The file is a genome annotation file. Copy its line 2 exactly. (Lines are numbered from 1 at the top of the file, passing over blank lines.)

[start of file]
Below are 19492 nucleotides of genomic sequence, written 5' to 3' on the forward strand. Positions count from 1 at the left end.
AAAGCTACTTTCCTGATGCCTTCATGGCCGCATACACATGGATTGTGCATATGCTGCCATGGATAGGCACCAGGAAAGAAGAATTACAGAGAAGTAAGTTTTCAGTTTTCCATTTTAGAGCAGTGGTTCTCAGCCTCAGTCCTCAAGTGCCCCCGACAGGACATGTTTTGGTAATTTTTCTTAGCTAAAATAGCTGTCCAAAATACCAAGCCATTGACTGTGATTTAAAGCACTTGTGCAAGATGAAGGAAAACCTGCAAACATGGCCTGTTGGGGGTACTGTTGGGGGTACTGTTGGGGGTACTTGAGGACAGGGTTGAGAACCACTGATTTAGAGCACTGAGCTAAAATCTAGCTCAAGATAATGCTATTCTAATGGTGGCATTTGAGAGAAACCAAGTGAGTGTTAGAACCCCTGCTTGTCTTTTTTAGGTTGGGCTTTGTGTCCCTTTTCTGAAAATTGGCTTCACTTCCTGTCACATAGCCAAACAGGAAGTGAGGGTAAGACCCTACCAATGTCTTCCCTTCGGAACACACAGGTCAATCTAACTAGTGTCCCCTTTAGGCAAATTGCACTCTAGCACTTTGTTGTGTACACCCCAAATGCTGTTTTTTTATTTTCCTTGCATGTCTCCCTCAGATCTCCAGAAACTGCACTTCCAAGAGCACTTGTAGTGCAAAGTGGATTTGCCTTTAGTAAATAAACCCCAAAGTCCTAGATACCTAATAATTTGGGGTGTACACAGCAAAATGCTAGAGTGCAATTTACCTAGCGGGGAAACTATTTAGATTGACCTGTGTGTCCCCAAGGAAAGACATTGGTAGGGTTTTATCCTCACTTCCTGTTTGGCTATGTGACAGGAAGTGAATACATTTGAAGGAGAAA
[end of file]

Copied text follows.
AAAGCTACTTTCCTGATGCCTTCATGGCCGCATACACATGGATTGTGCATATGCTGCCATGGATAGGCACCAGGAAAGAAGAATTACAGAGAAGTAAGTTTTCAGTTTTCCATTTTAGAGCAGTGGTTCTCAGCCTCAGTCCTCAAGTGCCCCCGACAGGACATGTTTTGGTAATTTTTCTTAGCTAAAATAGCTGTCCAAAATACCAAGCCATTGACTGTGATTTAAAGCACTTGTGCAAGATGAAGGAAAACCTGCAAACATGGCCTGTTGGGGGTACTGTTGGGGGTACTGTTGGGGGTACTTGAGGACAGGGTTGAGAACCACTGATTTAGAGCACTGAGCTAAAATCTAGCTCAAGATAATGCTATTCTAATGGTGGCATTTGAGAGAAACCAAGTGAGTGTTAGAACCCCTGCTTGTCTTTTTTAGGTTGGGCTTTGTGTCCCTTTTCTGAAAATTGGCTTCACTTCCTGTCACATAGCCAAACAGGAAGTGAGGGTAAGACCCTACCAATGTCTTCCCTTCGGAACACACAGGTCAATCTAACTAGTGTCCCCTTTAGGCAAATTGCACTCTAGCACTTTGTTGTGTACACCCCAAATGCTGTTTTTTTATTTTCCTTGCATGTCTCCCTCAGATCTCCAGAAACTGCACTTCCAAGAGCACTTGTAGTGCAAAGTGGATTTGCCTTTAGTAAATAAACCCCAAAGTCCTAGATACCTAATAATTTGGGGTGTACACAGCAAAATGCTAGAGTGCAATTTACCTAGCGGGGAAACTATTTAGATTGACCTGTGTGTCCCCAAGGAAAGACATTGGTAGGGTTTTATCCTCACTTCCTGTTTGGCTATGTGACAGGAAGTGAATACATTTGAAGGAGAAA